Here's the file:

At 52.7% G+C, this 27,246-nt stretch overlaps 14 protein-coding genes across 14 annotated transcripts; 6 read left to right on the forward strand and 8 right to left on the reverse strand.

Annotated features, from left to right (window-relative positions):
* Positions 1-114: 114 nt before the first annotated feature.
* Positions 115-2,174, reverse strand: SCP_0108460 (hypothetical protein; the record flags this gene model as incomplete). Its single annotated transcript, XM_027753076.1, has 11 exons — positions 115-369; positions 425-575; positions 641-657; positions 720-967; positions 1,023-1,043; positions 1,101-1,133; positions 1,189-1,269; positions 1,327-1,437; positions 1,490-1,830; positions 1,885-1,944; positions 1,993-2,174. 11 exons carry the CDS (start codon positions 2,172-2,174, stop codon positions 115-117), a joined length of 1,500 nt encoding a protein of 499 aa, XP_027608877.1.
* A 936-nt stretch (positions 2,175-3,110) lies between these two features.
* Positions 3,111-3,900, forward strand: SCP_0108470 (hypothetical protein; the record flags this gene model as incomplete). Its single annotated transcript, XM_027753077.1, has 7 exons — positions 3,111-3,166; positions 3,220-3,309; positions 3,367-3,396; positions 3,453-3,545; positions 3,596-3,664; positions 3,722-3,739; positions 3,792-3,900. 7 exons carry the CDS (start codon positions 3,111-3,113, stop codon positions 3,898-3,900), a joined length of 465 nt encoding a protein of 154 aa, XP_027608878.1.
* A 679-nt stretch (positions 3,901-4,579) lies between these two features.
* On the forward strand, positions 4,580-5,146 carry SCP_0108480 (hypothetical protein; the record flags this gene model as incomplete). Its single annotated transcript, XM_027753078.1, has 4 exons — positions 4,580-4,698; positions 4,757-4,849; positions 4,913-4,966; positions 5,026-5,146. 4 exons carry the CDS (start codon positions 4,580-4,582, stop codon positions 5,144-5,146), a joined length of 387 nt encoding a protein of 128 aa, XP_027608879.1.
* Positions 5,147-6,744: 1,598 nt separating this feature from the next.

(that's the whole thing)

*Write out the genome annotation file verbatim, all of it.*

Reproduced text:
At 52.7% G+C, this 27,246-nt stretch overlaps 14 protein-coding genes across 14 annotated transcripts; 6 read left to right on the forward strand and 8 right to left on the reverse strand.

Annotated features, from left to right (window-relative positions):
* Positions 1-114: 114 nt before the first annotated feature.
* Positions 115-2,174, reverse strand: SCP_0108460 (hypothetical protein; the record flags this gene model as incomplete). Its single annotated transcript, XM_027753076.1, has 11 exons — positions 115-369; positions 425-575; positions 641-657; positions 720-967; positions 1,023-1,043; positions 1,101-1,133; positions 1,189-1,269; positions 1,327-1,437; positions 1,490-1,830; positions 1,885-1,944; positions 1,993-2,174. 11 exons carry the CDS (start codon positions 2,172-2,174, stop codon positions 115-117), a joined length of 1,500 nt encoding a protein of 499 aa, XP_027608877.1.
* A 936-nt stretch (positions 2,175-3,110) lies between these two features.
* Positions 3,111-3,900, forward strand: SCP_0108470 (hypothetical protein; the record flags this gene model as incomplete). Its single annotated transcript, XM_027753077.1, has 7 exons — positions 3,111-3,166; positions 3,220-3,309; positions 3,367-3,396; positions 3,453-3,545; positions 3,596-3,664; positions 3,722-3,739; positions 3,792-3,900. 7 exons carry the CDS (start codon positions 3,111-3,113, stop codon positions 3,898-3,900), a joined length of 465 nt encoding a protein of 154 aa, XP_027608878.1.
* A 679-nt stretch (positions 3,901-4,579) lies between these two features.
* On the forward strand, positions 4,580-5,146 carry SCP_0108480 (hypothetical protein; the record flags this gene model as incomplete). Its single annotated transcript, XM_027753078.1, has 4 exons — positions 4,580-4,698; positions 4,757-4,849; positions 4,913-4,966; positions 5,026-5,146. 4 exons carry the CDS (start codon positions 4,580-4,582, stop codon positions 5,144-5,146), a joined length of 387 nt encoding a protein of 128 aa, XP_027608879.1.
* Positions 5,147-6,744: 1,598 nt separating this feature from the next.